OSAA decision means time to move on

We’ve made it pretty clear in recent weeks how we’ve felt regarding the reorganization of the Oregon School Activities Association’s 4A Division Leagues. So it should come as no surprise to anyone who’s been reading this newspaper that we’re disappointed with the OSAA’s decision to move Sweet Home to a new league for the second time in five years.

It’s not the move to a new league that really bothers us. There are some great schools and there will be good competition in the Sky-Em.

It’s the fact that the OSAA Classification and Redistricting Committee, which came up with the new plan that was implemented by the OSAA Executive Board last week, apparently is more swayed by emotional arguments than logical ones.

The committee bought the arguments of schools that brought crowds of parents waving photos of their children, while basically ignoring the fact that its plan forces Sweet Home to either send school buses over two treacherous mountain passes during winter months, or take alternative routes that will add hours to the trips to Central Oregon schools.

Sweet Home district officials provided committee members with hard facts €“ crash data showing that Highway 20 is much more dangerous to drive than Highway 97, the north-south route that many schools complained about. But apparently, four or five district officials, letters from coaches and parents about the dangers, photo evidence of recent wrecks on Highway 20 and all that data just wasn’t enough. We apparently needed to wave photos of our kids €“ and maybe kids from Sisters and La Pine €“ to get the point across.

For Sweet Home, if Highway 20 cannot be used, the next shortest passable route to La Pine would require a one-way trip of more than 150 miles and more than three hours duration in a bus on bare pavement €“ more than 35 miles further than on Highway 20. The same is true for Sisters. Taking Highway 20 is a trip of an hour and a half on bare pavement. Taking the next shortest alternative route adds 80 miles and doubles the travel time.

All this was pointed out to the committee, along with the argument that safety is more important than maintaining six-team leagues, a stated goal.

Apparently, it all fell on deaf ears. Their minds were made up.

The committee had a very difficult task, trying to make things as fair as possible for all the 285 member schools in the state.

But we still think they could have made a better decision in regard to the Huskies. Next time, Sweet Home needs to remember that not only does the early bird apparently get the worm in OSAA-land, but the bird that makes the most noise apparently goes to the front of the line. A good argument apparently isn’t enough. A song and dance may be required.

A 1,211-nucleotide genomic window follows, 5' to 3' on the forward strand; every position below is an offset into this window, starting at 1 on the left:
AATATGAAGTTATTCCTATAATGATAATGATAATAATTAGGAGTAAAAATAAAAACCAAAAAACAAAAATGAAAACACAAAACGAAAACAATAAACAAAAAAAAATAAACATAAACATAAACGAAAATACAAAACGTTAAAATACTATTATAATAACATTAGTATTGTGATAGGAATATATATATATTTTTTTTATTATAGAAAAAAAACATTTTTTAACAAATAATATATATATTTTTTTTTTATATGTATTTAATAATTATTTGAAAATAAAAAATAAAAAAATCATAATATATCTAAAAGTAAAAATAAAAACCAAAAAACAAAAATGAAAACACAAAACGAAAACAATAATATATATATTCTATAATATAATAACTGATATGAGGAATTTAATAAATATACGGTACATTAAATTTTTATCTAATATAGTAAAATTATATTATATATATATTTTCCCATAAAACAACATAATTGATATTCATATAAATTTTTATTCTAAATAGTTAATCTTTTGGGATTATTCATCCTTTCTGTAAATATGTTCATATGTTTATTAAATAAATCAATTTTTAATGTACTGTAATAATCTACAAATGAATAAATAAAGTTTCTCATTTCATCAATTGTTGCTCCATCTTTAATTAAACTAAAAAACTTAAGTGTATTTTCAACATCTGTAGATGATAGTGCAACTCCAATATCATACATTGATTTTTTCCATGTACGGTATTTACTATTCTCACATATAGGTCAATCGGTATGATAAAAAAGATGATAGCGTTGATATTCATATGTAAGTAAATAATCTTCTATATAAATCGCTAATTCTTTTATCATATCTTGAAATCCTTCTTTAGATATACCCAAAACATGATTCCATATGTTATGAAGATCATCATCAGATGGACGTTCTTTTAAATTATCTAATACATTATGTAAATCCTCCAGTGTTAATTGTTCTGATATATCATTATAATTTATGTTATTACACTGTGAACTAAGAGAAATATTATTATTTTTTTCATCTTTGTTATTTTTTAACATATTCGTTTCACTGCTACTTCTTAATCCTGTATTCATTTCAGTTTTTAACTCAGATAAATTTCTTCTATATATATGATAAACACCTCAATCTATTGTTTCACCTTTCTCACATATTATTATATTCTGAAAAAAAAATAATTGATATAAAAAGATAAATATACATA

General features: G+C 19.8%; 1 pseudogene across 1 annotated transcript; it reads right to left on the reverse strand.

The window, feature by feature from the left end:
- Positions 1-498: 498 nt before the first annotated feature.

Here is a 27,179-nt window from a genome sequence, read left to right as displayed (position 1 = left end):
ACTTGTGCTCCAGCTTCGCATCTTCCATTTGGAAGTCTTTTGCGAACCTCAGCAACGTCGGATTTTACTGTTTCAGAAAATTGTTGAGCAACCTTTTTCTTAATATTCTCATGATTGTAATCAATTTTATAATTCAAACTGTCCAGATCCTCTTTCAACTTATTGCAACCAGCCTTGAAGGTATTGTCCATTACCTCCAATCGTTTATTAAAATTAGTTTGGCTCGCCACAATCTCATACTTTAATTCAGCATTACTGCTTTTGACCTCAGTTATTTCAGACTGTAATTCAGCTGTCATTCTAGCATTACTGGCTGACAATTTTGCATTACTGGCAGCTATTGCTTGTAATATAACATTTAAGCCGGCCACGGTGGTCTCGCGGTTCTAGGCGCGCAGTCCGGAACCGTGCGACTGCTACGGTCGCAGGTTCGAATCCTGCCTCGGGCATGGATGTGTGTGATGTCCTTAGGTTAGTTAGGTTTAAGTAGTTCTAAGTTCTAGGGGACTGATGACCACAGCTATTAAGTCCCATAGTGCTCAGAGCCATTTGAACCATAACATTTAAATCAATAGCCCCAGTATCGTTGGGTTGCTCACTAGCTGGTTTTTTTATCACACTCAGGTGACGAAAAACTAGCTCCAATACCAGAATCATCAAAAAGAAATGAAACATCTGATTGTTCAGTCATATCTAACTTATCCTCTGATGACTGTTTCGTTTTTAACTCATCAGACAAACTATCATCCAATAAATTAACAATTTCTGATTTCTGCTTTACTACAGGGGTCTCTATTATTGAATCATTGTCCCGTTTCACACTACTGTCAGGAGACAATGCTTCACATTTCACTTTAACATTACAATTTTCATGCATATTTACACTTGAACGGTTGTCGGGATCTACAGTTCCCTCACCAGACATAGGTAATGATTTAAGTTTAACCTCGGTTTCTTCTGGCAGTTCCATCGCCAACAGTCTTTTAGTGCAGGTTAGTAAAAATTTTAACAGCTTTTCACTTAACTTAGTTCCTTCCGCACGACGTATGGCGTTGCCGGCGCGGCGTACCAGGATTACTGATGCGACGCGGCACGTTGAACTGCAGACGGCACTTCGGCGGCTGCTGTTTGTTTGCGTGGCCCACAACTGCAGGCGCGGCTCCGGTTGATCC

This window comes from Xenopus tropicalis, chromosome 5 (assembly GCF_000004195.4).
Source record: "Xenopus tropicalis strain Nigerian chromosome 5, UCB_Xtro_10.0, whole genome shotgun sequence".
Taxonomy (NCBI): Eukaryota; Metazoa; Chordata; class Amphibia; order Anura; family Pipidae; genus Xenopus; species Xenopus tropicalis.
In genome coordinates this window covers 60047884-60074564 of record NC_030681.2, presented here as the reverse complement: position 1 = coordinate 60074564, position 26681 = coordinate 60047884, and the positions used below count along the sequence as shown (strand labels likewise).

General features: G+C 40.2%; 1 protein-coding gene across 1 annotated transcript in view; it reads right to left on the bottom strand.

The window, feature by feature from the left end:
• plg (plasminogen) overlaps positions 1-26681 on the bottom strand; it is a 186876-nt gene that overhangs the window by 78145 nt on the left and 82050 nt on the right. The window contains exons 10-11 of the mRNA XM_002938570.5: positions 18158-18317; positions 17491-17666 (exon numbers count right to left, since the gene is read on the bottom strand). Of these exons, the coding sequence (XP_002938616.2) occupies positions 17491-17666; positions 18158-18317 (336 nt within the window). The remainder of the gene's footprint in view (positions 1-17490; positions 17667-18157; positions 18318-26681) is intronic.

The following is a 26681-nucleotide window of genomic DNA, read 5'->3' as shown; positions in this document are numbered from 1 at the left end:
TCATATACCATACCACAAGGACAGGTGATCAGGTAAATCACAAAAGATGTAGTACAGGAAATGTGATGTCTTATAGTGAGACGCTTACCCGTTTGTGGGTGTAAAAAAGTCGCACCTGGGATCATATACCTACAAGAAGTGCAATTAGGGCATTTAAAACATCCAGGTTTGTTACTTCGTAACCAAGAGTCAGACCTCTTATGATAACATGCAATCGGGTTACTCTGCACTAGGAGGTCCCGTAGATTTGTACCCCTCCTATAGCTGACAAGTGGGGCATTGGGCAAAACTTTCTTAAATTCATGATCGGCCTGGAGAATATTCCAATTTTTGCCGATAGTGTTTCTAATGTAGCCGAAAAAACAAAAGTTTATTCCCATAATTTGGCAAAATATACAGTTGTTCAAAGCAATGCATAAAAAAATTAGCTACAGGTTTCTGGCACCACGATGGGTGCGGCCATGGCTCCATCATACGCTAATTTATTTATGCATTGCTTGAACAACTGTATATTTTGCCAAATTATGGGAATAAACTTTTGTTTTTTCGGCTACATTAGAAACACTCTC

But enough of that. We’re in the Sky-Em now and it’s time to look ahead.

Fact is, except for the fact that our kids and coaches and fans are going to be spending a lot more time on the road, with the inherent risks mentioned above, the Sky-Em has a lot of pluses.

Coaches say, as we report on page 1 in today’s issue, that the competition balance should be about what the Huskies are experiencing now or possibly better. One problem right now is that Sweet Home teams are at a disadvantage when matched up with schools loaded with athletes who have played club in soccer, basketball, softball and other sports. If you live near Corvallis or Salem, clubs are readily available, whereas it’s quite a drive from Sweet Home if an athlete wants that kind of experience.

The playing field may be a little more even in some of those sports if other schools’ athletes have a level of experience similar to Sweet Home’s. Also, most of the communities represented in the Sky-Em League tend to be very similar to Sweet Home from a socio-economic standpoint. They face many of the same challenges as our athletes and coaches do.

The Val-Co League has been a good run for Sweet Home in a lot of ways. The Huskies have won two boys track and field district titles, four in wrestling, their first district crown ever in golf and, as of Oct. 31, two girls cross-country district titles.

They’ve also won three boys swimming titles, though that is in a special district that isn’t really related to the Val-Co but still bears mention here.

The volleyball, boys basketball, baseball and softball teams have been in the thick of things as well in Val-Co competition in recent years, though they haven’t won a league championship.

We’ve also built good relationships with the other Val-Co schools in many ways, a point made to the OSAA. Hopefully we can continue to do so with the Sky-Em schools.

That was evidenced by the Philomath girls soccer team’s kind gesture toward the Huskies when Sweet Home played its final league game there last week.

The Warriors, who went undefeated in league competition and clearly are the class of the league (which is a special district and therefore isn’t really the Val-Co), mowed the Huskies down 7-0 on the field, but then treated them to a dessert to celebrate Sweet Home’s amazing turnaround in the sport, going from a team that was happy to win a couple of games last year to finishing second in a very tough league this year.

That’s class and that’s the kind of friendly, competitive relationship we’ll be sorry to leave behind.

So, as we hit the highway for those long trips to our new league opponents next fall, let’s look forward to what lies ahead.

And pray for safe journeys.

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